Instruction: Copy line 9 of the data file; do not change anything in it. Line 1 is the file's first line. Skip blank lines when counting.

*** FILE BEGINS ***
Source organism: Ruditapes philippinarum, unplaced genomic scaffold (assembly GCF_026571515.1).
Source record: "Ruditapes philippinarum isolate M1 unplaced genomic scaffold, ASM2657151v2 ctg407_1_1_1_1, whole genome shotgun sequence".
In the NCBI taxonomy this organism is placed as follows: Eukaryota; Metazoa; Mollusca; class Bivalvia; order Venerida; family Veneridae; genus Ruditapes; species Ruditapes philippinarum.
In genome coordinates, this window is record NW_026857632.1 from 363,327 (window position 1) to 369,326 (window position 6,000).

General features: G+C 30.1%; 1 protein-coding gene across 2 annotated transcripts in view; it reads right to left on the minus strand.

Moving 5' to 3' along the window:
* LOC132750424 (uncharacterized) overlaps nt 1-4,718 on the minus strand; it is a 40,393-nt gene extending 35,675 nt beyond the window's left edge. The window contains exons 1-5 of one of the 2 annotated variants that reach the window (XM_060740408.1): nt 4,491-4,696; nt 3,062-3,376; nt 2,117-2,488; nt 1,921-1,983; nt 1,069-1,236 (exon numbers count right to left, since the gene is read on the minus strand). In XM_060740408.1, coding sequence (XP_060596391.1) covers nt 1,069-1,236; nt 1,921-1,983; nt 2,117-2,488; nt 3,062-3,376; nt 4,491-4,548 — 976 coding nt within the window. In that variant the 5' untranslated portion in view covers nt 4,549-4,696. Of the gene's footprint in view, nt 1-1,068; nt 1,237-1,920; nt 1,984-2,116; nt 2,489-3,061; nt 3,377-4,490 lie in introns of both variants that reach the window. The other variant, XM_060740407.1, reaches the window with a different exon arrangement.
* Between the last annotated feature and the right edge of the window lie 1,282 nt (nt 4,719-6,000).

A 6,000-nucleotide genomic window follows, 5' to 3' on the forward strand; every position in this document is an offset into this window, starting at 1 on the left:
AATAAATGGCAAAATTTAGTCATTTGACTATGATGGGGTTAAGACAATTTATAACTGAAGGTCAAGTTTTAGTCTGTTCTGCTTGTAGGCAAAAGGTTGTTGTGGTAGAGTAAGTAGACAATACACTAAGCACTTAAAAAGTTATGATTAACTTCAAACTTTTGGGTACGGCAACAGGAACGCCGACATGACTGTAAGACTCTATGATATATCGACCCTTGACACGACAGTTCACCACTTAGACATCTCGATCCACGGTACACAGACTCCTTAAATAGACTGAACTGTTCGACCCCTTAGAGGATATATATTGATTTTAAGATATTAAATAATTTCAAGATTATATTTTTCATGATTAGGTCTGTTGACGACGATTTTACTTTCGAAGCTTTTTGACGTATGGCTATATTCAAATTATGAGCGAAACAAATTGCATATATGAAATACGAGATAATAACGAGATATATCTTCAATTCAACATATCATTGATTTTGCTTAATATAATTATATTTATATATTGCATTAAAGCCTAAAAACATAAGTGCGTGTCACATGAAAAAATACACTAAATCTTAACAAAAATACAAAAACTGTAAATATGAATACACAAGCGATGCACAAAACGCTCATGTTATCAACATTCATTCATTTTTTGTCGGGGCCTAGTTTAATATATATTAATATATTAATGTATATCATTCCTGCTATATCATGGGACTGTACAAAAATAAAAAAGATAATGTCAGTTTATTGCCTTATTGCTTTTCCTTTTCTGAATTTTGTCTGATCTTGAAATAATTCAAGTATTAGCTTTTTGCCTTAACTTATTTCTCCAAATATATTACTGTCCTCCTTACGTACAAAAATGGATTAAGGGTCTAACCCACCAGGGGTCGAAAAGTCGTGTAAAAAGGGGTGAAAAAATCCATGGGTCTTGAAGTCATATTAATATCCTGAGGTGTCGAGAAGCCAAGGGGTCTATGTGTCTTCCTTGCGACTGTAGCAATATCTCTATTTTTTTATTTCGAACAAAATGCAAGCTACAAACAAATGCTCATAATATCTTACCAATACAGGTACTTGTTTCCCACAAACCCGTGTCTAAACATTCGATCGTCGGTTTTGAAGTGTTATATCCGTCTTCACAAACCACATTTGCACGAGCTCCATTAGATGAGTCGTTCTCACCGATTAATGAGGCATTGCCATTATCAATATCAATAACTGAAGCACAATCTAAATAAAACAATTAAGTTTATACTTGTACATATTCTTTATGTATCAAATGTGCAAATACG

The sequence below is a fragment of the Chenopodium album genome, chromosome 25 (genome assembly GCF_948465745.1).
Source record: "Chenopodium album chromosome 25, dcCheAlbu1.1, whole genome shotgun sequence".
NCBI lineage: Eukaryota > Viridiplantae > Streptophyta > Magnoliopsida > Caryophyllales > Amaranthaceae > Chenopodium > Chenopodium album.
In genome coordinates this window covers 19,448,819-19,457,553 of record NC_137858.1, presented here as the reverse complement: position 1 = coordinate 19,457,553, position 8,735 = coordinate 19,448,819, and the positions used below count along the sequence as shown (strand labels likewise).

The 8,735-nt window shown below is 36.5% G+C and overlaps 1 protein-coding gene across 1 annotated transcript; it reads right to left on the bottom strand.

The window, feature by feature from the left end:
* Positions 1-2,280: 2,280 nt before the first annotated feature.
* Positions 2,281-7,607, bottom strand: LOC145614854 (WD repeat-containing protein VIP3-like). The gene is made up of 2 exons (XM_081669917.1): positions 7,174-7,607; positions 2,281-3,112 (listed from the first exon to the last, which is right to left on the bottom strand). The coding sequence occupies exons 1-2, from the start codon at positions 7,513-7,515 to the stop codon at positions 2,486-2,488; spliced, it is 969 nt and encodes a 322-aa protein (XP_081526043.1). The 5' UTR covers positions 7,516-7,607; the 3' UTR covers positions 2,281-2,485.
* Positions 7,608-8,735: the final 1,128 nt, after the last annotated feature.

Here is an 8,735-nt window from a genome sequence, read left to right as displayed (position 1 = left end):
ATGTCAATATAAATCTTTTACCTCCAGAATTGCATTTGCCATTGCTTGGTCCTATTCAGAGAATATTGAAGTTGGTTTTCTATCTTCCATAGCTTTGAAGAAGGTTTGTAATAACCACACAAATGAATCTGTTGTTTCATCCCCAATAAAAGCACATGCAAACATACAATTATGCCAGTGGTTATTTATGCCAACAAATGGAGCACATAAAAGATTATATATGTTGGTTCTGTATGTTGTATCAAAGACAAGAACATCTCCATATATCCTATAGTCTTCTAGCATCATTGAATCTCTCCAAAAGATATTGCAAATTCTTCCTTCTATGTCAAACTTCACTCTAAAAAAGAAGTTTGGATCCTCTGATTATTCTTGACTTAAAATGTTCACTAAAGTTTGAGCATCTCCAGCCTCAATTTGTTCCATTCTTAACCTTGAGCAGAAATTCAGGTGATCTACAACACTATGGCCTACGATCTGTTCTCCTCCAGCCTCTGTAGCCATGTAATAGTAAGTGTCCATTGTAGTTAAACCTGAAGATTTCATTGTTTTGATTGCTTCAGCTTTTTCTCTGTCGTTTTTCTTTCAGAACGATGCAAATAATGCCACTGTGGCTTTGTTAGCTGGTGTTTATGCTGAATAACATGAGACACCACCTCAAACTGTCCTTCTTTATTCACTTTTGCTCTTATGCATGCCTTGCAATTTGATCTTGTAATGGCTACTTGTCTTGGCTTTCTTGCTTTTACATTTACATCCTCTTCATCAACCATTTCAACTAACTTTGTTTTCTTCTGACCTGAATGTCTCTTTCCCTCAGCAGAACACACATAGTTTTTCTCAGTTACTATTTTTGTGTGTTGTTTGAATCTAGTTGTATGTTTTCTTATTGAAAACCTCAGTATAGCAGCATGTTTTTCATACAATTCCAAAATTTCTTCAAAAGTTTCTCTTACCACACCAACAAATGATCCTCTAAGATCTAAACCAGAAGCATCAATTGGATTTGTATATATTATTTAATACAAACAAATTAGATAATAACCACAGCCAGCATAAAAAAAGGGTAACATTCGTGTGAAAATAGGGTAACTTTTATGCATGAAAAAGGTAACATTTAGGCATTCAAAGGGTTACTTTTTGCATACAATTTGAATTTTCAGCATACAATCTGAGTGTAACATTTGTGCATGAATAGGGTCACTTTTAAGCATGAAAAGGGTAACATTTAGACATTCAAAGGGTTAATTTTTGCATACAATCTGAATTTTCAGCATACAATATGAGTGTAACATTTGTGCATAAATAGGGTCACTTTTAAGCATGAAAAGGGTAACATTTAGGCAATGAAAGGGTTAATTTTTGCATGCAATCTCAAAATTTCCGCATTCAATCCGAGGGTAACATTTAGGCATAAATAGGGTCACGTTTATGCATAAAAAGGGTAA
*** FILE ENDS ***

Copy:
A 6,000-nucleotide genomic window follows, 5' to 3' on the forward strand; every position in this document is an offset into this window, starting at 1 on the left: